If you have bought fasteners before, you have probably heard of Cherry rivets. The original application for Cherry rivets has been all but forgotten thanks to the many times the brand has changed hands, but they were actually created for aircraft manufacturing.
In many ways, the history of Cherry rivets parallels the evolution of blind bolts. Cherry rivets were devised for a specific application, and the design was adapted for other applications over time. While the original Cherry rivets are no longer in use, we wanted to offer a history of the evolution of Cherry rivets and Cherry Aerospace to provide insight into how fasteners and their manufacturers can change over time.
The History of the Cherry Rivet
Carl Cherry is the father of the Cherry rivet. In 1936, Carl’s stepson worked as a riveter for Douglas Aircraft, which produced military aircraft and the commercial Douglas DC-3 at the time. His stepson went to Carl with a production problem, knowing Carl would be interested because he was a mechanical engineer with a degree from MIT. Douglas was having difficulties on the assembly line. Solid rivets were installed by two workers, one armed with a hammer and the other with a bucking bar on each side of the workpiece. Some situations only allowed for rivet access from one side, requiring elaborately shaped bucking bars to install the rivet.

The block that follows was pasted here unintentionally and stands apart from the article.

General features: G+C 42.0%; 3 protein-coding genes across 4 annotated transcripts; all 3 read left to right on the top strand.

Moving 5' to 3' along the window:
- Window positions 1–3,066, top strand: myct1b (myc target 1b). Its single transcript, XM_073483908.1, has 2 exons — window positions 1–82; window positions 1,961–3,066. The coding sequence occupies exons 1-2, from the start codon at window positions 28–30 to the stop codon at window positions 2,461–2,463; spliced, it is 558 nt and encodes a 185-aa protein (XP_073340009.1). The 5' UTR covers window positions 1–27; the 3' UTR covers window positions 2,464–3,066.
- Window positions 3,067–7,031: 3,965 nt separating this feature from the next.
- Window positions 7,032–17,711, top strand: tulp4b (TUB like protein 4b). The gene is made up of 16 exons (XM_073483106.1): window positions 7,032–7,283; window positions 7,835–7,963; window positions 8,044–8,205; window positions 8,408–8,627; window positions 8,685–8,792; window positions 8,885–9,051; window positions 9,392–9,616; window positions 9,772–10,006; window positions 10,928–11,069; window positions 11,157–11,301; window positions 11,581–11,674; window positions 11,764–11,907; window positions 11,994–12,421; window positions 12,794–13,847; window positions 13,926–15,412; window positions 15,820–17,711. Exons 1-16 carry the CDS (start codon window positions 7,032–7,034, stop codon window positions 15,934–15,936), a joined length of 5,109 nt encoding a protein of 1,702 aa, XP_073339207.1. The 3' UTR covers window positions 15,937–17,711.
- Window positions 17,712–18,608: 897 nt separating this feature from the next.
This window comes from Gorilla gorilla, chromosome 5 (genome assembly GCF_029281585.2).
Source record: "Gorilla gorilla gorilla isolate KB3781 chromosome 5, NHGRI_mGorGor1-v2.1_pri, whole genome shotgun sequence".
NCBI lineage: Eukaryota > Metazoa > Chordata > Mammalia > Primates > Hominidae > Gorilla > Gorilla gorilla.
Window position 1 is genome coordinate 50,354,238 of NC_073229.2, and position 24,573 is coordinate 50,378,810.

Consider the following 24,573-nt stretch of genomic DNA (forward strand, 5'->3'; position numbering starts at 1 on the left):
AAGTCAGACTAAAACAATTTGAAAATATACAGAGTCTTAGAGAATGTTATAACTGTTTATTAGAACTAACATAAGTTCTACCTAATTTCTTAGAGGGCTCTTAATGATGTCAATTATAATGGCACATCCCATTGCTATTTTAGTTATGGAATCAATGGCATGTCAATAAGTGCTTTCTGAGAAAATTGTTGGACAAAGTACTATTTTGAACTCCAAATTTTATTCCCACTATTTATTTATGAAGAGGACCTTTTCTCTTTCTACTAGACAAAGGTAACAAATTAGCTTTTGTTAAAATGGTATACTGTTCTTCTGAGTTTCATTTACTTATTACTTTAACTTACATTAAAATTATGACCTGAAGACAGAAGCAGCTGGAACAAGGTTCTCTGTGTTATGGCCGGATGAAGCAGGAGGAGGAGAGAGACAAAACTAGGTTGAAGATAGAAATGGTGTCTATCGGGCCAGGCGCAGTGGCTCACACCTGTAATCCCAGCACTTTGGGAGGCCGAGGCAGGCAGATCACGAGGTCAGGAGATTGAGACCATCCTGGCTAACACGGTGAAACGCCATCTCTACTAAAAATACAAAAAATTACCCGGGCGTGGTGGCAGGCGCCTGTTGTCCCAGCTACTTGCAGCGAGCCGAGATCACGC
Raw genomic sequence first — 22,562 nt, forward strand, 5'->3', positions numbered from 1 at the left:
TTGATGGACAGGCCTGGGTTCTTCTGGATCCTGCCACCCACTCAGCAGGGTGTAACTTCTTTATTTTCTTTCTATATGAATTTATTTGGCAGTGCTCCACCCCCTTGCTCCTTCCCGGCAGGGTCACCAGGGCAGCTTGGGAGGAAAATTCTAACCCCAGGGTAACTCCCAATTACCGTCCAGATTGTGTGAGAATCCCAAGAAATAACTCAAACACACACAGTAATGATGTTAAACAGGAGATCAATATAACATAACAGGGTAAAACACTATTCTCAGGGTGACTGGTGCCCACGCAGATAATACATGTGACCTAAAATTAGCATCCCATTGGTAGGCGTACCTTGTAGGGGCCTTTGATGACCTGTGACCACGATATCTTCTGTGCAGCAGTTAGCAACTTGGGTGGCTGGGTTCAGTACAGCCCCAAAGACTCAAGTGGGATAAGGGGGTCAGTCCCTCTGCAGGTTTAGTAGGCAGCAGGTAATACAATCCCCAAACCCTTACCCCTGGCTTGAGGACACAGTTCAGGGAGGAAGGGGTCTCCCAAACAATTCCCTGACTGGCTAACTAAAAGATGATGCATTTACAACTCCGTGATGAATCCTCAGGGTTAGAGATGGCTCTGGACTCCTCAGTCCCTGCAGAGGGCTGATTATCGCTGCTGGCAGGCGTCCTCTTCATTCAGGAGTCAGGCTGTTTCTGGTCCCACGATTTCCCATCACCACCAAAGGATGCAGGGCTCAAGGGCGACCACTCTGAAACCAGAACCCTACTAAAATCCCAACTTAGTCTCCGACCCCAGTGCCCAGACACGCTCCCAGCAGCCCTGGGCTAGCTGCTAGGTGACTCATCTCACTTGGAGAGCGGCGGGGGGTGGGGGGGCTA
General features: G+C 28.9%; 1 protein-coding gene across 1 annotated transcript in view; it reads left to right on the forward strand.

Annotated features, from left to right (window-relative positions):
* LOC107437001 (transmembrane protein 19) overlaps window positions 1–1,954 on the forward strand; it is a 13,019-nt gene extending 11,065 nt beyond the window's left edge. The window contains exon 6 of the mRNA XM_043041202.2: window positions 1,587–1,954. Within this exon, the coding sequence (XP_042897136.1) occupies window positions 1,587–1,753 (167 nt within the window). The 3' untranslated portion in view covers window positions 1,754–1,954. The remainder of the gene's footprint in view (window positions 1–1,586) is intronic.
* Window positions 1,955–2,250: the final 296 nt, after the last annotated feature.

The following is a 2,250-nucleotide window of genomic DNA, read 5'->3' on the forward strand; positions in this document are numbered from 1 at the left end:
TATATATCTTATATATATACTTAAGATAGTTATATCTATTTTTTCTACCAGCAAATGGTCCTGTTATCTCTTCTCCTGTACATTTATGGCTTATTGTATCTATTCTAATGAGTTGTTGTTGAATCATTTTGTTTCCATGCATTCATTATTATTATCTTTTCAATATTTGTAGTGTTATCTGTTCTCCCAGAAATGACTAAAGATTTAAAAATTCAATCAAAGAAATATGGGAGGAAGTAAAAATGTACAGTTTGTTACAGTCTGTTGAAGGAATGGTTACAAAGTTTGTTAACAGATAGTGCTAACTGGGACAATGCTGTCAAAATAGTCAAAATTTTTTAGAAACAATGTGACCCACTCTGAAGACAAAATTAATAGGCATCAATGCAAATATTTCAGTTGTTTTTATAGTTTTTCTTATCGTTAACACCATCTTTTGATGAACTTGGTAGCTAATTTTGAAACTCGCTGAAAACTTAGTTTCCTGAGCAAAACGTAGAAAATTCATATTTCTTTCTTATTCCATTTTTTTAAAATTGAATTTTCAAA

This problem was not unique to Douglas, so Cherry started working in his kitchen to develop a solution. He experimented with solid rivets, then drilled a hole in the rivet to accommodate a steel mandrel. Tests and refinements throughout the summer of 1937 led to a new rivet design, and that fall Cherry applied for a patent initially issued in 1939. Carl Cherry then founded the Cherry Rivet Company in Los Angeles in the year 1940.
The new Cherry rivets could be installed from one side, i.e., they worked as blind rivets, which made aircraft manufacturing easier and more consistent. With the coming of World War II, demand for Cherry rivets escalated, and the Cherry rivet became the standard for the aircraft industry.
Capitalizing on Cherry’s Success
Since the Cherry Rivet Company was founded in 1940, the company has undergone various transformations.
Towsend purchased the Cherry Rivet Company in 1951, and in 1952 the company moved to Santa Ana. Textron then purchased Cherry from Townsend in 1959. In 1995, Textron Inc. also acquired Avdel in the United Kingdom, and in 1996 Avdel’s aerospace business with Cherry to create Textron Aerospace Fasteners. In 2003, Textron Aerospace Fasteners was combined with other Textron divisions to form Textron Fastening Systems, which later became known as Acument Global Technologies. In 2007, the company was acquired by Precision Castparts Corporation, and today Cherry Aerospace continues to sell fasteners to the aerospace industry as a PCC subsidiary.